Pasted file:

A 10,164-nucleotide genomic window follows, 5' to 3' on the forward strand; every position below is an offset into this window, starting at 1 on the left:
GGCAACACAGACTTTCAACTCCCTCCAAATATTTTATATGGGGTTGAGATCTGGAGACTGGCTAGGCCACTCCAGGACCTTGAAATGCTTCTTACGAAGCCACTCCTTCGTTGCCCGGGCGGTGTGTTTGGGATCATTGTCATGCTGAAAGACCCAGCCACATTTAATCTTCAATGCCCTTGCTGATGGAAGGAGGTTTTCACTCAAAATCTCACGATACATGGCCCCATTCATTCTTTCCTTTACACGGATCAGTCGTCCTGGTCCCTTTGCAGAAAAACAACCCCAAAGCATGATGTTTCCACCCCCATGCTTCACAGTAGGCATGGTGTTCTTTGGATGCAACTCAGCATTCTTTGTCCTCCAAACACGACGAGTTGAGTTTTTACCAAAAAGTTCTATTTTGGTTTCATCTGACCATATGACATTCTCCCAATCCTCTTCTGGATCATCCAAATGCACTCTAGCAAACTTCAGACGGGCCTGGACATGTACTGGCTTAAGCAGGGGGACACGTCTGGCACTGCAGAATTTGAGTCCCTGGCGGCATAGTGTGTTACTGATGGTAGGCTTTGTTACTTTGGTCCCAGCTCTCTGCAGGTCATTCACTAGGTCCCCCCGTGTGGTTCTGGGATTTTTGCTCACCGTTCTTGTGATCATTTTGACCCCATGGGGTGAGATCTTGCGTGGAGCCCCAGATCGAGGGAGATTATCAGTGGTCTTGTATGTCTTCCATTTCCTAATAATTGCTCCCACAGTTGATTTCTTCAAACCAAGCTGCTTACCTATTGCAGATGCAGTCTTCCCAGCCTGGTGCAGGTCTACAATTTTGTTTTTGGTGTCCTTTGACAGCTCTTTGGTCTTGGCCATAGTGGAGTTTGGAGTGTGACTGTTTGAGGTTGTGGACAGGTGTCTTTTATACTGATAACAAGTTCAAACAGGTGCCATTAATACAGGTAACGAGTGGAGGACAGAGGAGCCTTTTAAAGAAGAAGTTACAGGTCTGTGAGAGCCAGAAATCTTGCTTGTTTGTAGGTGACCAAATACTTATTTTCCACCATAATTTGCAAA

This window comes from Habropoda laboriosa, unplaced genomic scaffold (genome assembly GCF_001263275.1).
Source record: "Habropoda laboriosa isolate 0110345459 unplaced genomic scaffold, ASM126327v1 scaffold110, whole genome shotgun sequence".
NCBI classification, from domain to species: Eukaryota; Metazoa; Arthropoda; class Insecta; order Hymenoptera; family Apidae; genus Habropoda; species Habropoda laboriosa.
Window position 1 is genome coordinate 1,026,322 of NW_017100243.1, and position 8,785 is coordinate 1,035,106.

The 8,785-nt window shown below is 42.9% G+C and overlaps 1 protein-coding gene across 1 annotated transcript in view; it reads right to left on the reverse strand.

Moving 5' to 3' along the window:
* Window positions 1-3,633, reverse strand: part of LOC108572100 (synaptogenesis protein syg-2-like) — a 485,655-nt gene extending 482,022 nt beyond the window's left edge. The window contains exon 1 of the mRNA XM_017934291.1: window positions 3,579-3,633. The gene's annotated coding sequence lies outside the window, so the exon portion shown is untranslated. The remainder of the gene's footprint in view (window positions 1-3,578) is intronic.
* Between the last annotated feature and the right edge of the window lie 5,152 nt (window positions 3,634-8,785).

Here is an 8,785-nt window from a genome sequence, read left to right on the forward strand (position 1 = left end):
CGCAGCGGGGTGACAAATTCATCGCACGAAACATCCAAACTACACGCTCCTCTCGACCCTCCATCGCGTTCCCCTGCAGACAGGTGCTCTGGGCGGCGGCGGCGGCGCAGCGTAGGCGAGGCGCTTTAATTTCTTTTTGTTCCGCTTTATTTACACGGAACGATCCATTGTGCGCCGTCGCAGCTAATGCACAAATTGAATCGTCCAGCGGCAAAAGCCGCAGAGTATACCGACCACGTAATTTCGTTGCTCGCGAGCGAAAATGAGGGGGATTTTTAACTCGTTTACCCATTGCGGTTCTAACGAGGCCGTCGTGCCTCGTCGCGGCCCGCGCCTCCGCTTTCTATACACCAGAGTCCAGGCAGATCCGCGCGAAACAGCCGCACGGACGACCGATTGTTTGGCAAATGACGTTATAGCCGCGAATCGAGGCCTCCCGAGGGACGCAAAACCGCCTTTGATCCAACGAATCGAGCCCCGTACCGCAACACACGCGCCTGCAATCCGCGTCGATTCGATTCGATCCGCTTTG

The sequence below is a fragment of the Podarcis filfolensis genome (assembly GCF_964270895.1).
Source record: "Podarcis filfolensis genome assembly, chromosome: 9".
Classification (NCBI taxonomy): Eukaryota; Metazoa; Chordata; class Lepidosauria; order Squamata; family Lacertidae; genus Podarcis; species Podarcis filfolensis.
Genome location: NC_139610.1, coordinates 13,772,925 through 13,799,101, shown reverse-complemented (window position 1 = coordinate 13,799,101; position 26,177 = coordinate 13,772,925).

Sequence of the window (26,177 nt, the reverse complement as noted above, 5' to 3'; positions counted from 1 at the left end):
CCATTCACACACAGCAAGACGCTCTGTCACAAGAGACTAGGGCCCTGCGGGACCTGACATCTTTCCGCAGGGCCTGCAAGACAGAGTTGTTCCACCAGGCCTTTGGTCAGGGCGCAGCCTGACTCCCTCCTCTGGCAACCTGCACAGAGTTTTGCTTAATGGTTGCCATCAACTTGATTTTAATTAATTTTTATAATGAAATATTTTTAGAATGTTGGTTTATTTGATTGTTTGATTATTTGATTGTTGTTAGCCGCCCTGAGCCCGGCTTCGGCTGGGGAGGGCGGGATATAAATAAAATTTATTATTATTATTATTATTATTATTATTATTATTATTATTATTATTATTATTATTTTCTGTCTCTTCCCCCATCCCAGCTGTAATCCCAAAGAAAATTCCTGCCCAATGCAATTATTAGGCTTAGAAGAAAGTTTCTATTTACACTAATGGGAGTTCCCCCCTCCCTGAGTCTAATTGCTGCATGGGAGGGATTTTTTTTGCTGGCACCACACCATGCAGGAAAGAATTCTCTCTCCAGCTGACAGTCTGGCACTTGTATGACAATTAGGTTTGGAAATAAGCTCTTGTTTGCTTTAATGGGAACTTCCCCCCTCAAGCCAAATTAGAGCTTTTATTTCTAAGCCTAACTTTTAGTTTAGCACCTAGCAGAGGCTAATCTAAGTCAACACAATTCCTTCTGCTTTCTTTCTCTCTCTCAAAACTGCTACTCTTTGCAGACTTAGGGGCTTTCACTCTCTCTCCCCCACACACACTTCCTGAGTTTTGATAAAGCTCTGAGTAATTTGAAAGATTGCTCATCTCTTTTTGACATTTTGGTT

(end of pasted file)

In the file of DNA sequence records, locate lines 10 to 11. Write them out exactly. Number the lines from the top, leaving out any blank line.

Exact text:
* Between the last annotated feature and the right edge of the window lie 5,152 nt (window positions 3,634-8,785).

Here is an 8,785-nt window from a genome sequence, read left to right on the forward strand (position 1 = left end):